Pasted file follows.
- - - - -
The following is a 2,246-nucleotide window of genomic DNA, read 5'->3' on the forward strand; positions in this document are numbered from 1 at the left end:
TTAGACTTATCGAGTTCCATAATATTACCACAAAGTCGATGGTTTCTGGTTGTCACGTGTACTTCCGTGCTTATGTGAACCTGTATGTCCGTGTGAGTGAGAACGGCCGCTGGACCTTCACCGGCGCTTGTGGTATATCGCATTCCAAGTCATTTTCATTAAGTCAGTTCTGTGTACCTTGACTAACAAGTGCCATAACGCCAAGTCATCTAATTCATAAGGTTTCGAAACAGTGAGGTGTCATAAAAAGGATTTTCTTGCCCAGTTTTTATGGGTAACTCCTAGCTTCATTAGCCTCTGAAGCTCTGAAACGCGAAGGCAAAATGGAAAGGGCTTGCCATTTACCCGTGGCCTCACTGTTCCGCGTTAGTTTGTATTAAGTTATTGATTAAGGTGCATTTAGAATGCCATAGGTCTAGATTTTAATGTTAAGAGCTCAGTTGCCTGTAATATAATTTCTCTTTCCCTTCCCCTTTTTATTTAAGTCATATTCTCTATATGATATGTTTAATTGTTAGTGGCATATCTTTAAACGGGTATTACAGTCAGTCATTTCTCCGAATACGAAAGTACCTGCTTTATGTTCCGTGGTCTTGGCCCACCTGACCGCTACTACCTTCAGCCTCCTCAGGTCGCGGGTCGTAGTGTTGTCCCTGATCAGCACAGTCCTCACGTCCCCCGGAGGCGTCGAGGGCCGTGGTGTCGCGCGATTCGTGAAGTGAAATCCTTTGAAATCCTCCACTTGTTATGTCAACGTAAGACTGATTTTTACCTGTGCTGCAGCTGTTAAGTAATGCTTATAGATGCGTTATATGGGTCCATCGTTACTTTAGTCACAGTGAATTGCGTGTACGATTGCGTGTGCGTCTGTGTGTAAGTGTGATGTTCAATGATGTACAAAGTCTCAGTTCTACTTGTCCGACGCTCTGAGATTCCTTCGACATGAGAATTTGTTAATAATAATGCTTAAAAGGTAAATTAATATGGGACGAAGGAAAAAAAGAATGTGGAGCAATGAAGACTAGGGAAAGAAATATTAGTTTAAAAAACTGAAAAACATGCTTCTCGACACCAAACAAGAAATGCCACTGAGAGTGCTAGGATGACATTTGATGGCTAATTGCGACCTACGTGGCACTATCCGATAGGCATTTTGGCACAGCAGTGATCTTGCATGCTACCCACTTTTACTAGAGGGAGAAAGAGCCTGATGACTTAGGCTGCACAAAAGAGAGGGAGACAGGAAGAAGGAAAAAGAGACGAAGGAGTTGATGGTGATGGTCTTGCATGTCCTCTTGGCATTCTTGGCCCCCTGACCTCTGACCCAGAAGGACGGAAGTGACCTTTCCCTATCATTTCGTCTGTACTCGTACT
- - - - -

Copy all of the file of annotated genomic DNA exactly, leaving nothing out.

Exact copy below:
The following is a 2,246-nucleotide window of genomic DNA, read 5'->3' on the forward strand; positions in this document are numbered from 1 at the left end:
TTAGACTTATCGAGTTCCATAATATTACCACAAAGTCGATGGTTTCTGGTTGTCACGTGTACTTCCGTGCTTATGTGAACCTGTATGTCCGTGTGAGTGAGAACGGCCGCTGGACCTTCACCGGCGCTTGTGGTATATCGCATTCCAAGTCATTTTCATTAAGTCAGTTCTGTGTACCTTGACTAACAAGTGCCATAACGCCAAGTCATCTAATTCATAAGGTTTCGAAACAGTGAGGTGTCATAAAAAGGATTTTCTTGCCCAGTTTTTATGGGTAACTCCTAGCTTCATTAGCCTCTGAAGCTCTGAAACGCGAAGGCAAAATGGAAAGGGCTTGCCATTTACCCGTGGCCTCACTGTTCCGCGTTAGTTTGTATTAAGTTATTGATTAAGGTGCATTTAGAATGCCATAGGTCTAGATTTTAATGTTAAGAGCTCAGTTGCCTGTAATATAATTTCTCTTTCCCTTCCCCTTTTTATTTAAGTCATATTCTCTATATGATATGTTTAATTGTTAGTGGCATATCTTTAAACGGGTATTACAGTCAGTCATTTCTCCGAATACGAAAGTACCTGCTTTATGTTCCGTGGTCTTGGCCCACCTGACCGCTACTACCTTCAGCCTCCTCAGGTCGCGGGTCGTAGTGTTGTCCCTGATCAGCACAGTCCTCACGTCCCCCGGAGGCGTCGAGGGCCGTGGTGTCGCGCGATTCGTGAAGTGAAATCCTTTGAAATCCTCCACTTGTTATGTCAACGTAAGACTGATTTTTACCTGTGCTGCAGCTGTTAAGTAATGCTTATAGATGCGTTATATGGGTCCATCGTTACTTTAGTCACAGTGAATTGCGTGTACGATTGCGTGTGCGTCTGTGTGTAAGTGTGATGTTCAATGATGTACAAAGTCTCAGTTCTACTTGTCCGACGCTCTGAGATTCCTTCGACATGAGAATTTGTTAATAATAATGCTTAAAAGGTAAATTAATATGGGACGAAGGAAAAAAAGAATGTGGAGCAATGAAGACTAGGGAAAGAAATATTAGTTTAAAAAACTGAAAAACATGCTTCTCGACACCAAACAAGAAATGCCACTGAGAGTGCTAGGATGACATTTGATGGCTAATTGCGACCTACGTGGCACTATCCGATAGGCATTTTGGCACAGCAGTGATCTTGCATGCTACCCACTTTTACTAGAGGGAGAAAGAGCCTGATGACTTAGGCTGCACAAAAGAGAGGGAGACAGGAAGAAGGAAAAAGAGACGAAGGAGTTGATGGTGATGGTCTTGCATGTCCTCTTGGCATTCTTGGCCCCCTGACCTCTGACCCAGAAGGACGGAAGTGACCTTTCCCTATCATTTCGTCTGTACTCGTACT